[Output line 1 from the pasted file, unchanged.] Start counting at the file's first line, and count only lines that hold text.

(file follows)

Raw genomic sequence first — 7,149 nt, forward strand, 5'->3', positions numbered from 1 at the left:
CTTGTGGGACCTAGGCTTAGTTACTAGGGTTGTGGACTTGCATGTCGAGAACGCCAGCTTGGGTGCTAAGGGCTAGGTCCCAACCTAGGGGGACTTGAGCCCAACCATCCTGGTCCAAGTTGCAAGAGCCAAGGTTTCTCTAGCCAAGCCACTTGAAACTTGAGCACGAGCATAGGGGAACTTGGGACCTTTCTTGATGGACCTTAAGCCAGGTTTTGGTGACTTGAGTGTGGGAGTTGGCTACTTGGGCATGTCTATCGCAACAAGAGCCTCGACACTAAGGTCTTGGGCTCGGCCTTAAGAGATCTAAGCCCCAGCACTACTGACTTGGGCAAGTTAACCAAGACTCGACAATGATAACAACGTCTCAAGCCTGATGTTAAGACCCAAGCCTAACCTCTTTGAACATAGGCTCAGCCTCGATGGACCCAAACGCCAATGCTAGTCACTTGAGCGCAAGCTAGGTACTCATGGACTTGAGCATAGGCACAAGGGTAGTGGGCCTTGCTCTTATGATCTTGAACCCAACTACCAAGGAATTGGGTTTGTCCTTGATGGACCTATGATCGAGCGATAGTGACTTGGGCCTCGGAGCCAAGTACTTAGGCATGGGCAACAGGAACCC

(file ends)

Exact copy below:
Raw genomic sequence first — 7,149 nt, forward strand, 5'->3', positions numbered from 1 at the left: